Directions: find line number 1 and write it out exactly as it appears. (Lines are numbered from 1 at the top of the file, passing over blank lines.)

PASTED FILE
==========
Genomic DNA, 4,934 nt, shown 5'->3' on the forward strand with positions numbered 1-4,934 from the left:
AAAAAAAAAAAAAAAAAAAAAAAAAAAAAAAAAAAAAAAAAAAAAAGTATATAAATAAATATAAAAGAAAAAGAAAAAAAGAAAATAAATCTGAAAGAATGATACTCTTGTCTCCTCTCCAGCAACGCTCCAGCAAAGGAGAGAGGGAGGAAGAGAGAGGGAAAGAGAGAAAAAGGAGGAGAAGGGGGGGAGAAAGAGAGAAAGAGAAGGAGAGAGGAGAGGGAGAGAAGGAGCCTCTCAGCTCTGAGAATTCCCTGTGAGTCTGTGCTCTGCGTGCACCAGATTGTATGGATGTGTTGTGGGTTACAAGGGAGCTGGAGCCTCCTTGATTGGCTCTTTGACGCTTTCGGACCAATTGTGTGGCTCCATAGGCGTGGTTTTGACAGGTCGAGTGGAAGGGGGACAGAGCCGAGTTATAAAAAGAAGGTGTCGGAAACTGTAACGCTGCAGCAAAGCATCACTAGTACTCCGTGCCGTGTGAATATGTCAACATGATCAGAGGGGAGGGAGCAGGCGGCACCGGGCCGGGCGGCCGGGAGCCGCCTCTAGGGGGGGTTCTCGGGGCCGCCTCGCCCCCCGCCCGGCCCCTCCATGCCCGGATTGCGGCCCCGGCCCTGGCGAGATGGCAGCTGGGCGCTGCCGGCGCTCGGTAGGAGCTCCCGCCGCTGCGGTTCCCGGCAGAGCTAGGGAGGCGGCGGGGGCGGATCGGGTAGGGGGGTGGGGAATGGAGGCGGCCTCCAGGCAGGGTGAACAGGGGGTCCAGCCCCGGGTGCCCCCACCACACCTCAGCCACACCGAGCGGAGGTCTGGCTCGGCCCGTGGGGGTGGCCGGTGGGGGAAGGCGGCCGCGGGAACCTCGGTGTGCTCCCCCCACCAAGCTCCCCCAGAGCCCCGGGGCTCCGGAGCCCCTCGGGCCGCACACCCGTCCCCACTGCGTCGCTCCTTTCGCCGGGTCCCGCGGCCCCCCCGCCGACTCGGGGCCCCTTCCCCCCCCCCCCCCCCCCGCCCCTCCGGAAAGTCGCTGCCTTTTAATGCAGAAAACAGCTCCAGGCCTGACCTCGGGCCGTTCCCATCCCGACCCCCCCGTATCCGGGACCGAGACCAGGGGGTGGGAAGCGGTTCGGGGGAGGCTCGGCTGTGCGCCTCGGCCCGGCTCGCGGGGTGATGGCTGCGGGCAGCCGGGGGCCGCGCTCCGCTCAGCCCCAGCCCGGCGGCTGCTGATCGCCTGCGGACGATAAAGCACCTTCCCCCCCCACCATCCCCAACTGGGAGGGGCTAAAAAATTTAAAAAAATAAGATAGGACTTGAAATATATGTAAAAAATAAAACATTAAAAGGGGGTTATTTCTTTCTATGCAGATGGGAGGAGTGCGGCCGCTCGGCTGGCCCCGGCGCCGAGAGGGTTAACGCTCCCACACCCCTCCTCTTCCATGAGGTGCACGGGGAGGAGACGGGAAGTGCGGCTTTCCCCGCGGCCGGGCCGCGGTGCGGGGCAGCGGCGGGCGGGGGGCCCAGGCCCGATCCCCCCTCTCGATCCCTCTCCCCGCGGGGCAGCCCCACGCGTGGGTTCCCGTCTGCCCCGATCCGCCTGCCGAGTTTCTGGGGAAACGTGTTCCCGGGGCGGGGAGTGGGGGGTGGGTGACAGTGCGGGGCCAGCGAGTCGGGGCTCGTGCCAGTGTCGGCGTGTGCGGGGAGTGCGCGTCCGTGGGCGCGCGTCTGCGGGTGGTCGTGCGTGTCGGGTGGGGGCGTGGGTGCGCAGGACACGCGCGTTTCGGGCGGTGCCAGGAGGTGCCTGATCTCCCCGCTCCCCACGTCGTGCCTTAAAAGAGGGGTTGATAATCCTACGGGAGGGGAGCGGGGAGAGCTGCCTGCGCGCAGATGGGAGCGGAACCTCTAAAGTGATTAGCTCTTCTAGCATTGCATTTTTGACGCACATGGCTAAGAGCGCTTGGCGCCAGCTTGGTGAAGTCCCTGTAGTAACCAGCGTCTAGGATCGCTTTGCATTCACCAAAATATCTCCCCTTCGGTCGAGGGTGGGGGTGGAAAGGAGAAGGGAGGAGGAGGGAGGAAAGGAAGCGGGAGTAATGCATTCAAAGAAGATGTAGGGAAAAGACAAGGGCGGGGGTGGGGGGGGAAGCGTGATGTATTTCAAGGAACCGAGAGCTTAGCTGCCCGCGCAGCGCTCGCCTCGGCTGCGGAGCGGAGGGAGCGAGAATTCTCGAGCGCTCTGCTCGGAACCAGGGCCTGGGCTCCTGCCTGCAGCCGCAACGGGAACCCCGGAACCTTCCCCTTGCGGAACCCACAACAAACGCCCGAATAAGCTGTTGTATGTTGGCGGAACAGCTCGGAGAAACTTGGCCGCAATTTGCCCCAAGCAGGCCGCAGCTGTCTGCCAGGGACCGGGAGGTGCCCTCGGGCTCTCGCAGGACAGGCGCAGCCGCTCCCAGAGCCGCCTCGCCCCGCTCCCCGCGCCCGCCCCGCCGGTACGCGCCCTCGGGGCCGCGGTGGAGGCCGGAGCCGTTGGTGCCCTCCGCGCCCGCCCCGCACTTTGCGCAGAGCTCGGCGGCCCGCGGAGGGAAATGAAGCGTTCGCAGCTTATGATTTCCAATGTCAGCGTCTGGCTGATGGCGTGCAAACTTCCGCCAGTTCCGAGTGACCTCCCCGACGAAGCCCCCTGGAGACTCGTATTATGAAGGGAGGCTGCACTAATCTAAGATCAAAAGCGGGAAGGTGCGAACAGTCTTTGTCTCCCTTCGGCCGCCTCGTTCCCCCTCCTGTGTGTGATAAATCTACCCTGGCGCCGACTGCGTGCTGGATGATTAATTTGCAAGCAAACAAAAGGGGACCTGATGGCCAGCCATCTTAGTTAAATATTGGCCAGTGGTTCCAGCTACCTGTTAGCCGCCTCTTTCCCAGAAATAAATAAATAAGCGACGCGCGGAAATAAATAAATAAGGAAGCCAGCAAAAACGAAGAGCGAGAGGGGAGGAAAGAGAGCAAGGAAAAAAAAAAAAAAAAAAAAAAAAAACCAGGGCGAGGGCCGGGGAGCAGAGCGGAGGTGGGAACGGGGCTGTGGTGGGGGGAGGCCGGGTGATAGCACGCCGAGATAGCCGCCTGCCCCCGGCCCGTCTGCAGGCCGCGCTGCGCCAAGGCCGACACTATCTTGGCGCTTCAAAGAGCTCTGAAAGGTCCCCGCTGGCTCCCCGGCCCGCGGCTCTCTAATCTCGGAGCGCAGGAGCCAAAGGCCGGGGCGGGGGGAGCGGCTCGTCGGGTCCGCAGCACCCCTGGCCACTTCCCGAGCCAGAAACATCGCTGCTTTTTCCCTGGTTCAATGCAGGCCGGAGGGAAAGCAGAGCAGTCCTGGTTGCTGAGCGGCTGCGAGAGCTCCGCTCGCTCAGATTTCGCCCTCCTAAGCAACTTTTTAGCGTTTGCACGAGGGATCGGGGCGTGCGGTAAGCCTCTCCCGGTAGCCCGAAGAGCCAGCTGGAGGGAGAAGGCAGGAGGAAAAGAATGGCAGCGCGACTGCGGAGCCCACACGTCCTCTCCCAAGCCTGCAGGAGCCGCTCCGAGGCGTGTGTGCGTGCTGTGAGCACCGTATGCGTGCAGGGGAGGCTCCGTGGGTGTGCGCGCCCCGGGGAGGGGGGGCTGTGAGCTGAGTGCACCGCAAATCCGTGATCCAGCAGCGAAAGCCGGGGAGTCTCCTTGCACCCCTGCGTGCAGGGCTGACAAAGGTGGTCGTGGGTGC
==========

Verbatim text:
Genomic DNA, 4,934 nt, shown 5'->3' on the forward strand with positions numbered 1-4,934 from the left: